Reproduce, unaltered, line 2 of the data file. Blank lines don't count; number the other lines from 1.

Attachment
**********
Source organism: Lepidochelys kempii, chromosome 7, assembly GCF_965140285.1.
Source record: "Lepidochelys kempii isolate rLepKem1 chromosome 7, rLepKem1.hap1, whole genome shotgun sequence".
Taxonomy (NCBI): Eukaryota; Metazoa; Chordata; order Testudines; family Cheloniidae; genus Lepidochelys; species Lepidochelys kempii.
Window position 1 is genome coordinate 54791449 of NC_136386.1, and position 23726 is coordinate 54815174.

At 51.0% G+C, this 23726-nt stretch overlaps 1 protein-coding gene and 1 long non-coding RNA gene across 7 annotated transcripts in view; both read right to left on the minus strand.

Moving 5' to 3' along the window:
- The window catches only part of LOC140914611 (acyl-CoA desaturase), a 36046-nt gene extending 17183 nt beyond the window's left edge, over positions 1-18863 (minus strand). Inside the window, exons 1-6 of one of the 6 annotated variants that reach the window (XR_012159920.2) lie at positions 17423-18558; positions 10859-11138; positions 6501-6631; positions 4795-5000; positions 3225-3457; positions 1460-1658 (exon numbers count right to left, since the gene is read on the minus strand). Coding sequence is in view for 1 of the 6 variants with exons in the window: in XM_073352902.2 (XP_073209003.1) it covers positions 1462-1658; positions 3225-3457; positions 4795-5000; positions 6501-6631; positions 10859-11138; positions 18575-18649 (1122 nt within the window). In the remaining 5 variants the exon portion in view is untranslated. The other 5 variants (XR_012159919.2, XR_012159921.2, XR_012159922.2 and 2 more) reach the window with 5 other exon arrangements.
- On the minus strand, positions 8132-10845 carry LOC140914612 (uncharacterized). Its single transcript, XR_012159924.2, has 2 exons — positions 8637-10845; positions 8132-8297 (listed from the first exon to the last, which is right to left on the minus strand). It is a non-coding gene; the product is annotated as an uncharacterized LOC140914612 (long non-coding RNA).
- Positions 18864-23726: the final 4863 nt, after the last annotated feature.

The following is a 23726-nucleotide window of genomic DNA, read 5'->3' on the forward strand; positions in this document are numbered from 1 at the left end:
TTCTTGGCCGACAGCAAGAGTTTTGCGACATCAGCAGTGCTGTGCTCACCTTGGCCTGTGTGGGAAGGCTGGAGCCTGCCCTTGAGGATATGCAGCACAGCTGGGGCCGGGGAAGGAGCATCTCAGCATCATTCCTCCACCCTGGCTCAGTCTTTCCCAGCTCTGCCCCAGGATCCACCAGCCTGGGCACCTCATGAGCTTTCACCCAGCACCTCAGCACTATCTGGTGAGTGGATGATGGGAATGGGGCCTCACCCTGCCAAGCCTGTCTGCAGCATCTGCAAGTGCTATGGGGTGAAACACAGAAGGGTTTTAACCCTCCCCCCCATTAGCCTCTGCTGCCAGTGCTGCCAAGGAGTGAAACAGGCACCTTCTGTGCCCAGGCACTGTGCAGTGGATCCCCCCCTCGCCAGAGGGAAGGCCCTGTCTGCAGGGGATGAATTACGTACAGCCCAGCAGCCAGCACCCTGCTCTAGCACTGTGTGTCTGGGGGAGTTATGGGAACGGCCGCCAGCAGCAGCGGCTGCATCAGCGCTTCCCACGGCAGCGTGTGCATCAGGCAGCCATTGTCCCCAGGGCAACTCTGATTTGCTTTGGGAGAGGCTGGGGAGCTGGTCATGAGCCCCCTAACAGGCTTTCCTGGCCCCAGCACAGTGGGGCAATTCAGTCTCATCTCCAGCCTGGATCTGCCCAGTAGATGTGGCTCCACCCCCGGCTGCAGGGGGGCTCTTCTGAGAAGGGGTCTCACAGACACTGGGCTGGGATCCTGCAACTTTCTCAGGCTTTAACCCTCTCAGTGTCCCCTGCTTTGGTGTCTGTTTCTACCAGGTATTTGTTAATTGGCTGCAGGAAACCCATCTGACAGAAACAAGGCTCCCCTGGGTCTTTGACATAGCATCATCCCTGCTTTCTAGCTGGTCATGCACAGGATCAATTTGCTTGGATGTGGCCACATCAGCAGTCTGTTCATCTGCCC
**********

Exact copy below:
Source record: "Lepidochelys kempii isolate rLepKem1 chromosome 7, rLepKem1.hap1, whole genome shotgun sequence".